Illustration showing meat and livestock

Prime Cut: One top chef’s astonishing journey to eating less meat

Interview with award-winning chef, Richard H Turner about his mission to get us all to consume less meat.
  Published:  01 Nov 2017    |      2 minute read

Richard H Turner is the creative force behind Meatopia - a festival of high quality ethically sourced meat. He is responsible for the food side of things at the award winning Hawksmoor restaurant and is the author of several books including the best-selling PRIME: The Beef Cookbook and Hog: Proper Pork Recipes from the Snout to the Squeak.

So, it’s perhaps astounding to learn that Richard doesn’t eat that much meat — and he’s on a mission to get you to consume less meat too.

What does meat mean to you?

I grow and eat a lot of vegetables. They are a healthy part of our diet and I love them. From an evolutionary standpoint, we are supposed to be mostly vegetarians.

I don’t think there’s any substitute for meat. We became the species we are when we gained the ability to eat meat and the increase in energy available enabled our brains to grow in mass and complexity.

What made you consider reducing your meat consumption?

I’m a regular visitor to farms of all kinds. I’ve even visited feed lots in America. As our population expands and gets wealthier, we tend to consume more meat. To continue to keep up with our meat consumption, farmers are forced to make choices I don’t agree with. Practices like intensive farming and cruelty to animals don’t sit right with me.

The only answer is to treat meat like gold: a precious resource or luxury.

For the last decade, I’ve cut my own [meat] consumption down to around four ounces a day.

How are you finding eating less meat?

I’m now at the point where I don’t generally eat meat when I’m not at work. I might have the occasional chicken, but I’m trying my best to know where it’s coming from. I like to know everything about my animal. In my fantasy world, I would be rearing everything I eat myself.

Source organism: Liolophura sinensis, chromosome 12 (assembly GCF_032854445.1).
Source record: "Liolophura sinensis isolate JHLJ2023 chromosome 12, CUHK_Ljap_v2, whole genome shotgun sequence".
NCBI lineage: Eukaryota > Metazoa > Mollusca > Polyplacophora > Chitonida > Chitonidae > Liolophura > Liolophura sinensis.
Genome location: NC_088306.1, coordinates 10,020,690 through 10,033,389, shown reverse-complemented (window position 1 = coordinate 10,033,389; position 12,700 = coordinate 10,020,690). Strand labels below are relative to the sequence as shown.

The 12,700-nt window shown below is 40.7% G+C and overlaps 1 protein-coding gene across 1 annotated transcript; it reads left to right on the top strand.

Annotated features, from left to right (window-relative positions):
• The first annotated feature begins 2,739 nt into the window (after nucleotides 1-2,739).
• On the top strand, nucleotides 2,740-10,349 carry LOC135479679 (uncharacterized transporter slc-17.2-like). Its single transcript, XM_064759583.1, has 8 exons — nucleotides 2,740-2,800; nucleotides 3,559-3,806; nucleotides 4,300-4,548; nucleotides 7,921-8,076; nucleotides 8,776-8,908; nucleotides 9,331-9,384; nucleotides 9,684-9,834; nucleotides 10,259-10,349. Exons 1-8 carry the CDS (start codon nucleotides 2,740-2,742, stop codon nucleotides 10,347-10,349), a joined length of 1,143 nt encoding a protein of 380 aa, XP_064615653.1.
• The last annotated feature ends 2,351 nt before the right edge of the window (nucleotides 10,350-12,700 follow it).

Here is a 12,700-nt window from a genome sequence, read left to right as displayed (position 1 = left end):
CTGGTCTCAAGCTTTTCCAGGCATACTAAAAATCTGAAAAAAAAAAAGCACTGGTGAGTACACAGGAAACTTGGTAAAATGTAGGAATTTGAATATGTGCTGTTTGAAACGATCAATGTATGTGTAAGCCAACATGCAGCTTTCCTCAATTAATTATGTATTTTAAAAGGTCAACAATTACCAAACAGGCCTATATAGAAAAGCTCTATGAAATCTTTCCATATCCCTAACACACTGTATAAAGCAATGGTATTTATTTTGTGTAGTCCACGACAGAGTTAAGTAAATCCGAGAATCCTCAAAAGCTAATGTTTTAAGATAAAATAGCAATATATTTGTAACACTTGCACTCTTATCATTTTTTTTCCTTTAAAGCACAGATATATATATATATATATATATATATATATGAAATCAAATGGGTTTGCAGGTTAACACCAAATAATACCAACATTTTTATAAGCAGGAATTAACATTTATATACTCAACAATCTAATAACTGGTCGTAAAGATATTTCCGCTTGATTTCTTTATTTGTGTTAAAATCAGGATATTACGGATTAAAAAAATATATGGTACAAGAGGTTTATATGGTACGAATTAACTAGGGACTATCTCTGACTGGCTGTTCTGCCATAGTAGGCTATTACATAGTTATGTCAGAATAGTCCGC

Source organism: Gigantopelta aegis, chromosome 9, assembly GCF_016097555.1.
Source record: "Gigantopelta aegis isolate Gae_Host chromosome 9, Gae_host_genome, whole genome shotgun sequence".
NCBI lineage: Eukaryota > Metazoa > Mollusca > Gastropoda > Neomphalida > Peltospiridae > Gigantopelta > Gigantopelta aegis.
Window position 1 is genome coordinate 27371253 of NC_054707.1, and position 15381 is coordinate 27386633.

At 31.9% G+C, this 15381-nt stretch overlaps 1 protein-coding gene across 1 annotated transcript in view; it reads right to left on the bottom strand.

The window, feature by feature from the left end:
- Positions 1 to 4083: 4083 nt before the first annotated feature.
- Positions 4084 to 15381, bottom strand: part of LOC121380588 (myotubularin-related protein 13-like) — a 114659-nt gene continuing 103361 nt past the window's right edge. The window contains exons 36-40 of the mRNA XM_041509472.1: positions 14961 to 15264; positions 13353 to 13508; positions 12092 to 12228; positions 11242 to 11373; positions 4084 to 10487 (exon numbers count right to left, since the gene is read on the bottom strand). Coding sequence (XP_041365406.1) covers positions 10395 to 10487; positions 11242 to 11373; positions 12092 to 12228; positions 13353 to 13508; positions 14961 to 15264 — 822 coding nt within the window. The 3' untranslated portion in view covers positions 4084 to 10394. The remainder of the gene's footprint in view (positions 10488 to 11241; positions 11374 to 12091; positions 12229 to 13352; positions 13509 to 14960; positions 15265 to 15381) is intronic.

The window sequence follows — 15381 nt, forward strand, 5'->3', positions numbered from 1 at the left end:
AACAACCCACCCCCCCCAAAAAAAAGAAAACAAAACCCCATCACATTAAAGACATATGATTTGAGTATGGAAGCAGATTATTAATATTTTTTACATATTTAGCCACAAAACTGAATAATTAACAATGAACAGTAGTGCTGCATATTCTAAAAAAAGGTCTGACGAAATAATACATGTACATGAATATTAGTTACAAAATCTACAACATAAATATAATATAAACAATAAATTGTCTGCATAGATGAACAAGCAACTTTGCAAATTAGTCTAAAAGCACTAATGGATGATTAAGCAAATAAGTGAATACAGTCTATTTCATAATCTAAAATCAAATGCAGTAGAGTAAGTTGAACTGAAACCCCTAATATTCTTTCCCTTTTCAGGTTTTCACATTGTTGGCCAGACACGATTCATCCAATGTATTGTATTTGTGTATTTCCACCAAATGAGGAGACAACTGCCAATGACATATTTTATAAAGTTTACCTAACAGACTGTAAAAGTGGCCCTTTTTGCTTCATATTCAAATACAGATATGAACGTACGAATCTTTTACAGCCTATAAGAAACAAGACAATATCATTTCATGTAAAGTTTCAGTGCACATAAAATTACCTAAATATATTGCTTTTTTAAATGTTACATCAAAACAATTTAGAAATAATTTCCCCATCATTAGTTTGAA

I try to restrict the amount of meat I eat, but unfortunately my job requires me to eat a lot of it. Some of my customers do find it a bit strange that I recommend they eat less, but better quality, meat.

Are you seeing any evidence of others eating less meat and more vegetables?

Flexitarianism is a well-documented trend. It’s not my generation who are embracing it, but the younger one. I think that’s what we are looking at in the future.

But you do have to watch out when making the shift so you're not eating processed food, which is what many people do wrong.

What would be your advice on how to eat less meat?

In a nutshell, spend more time and money looking for the good stuff. Ask questions like:

  • Where has the meat come from?
  • How was it slaughtered?
  • What breed was it?
  • What was the animal fed on?

Also, cook cautiously as well. If you buy a duck or a chicken, use it. Use every bit of it. None of that animal should be going into the bin. Bones can make a beautiful soup. Think like one of the old school cooks, like Julia Childs. There should be no wastage.

Lastly, you should be prepared to eat vegetables for a lot of the week.

Finally, do you have a favourite vegetable yourself?

Peas. I treat them like a grain. I also have some chillies growing in front of me right now. They’ve been there for a couple of months. They are plump. They are quite happy.

I'm growing some lovely citrus trees as well and they are going to be fantastic when they're in fruit.

Thank you for your time, Richard.

To find out more about Richard H. Turner’s work, visit Turner & George, the high-street butcher's shop he co-founded.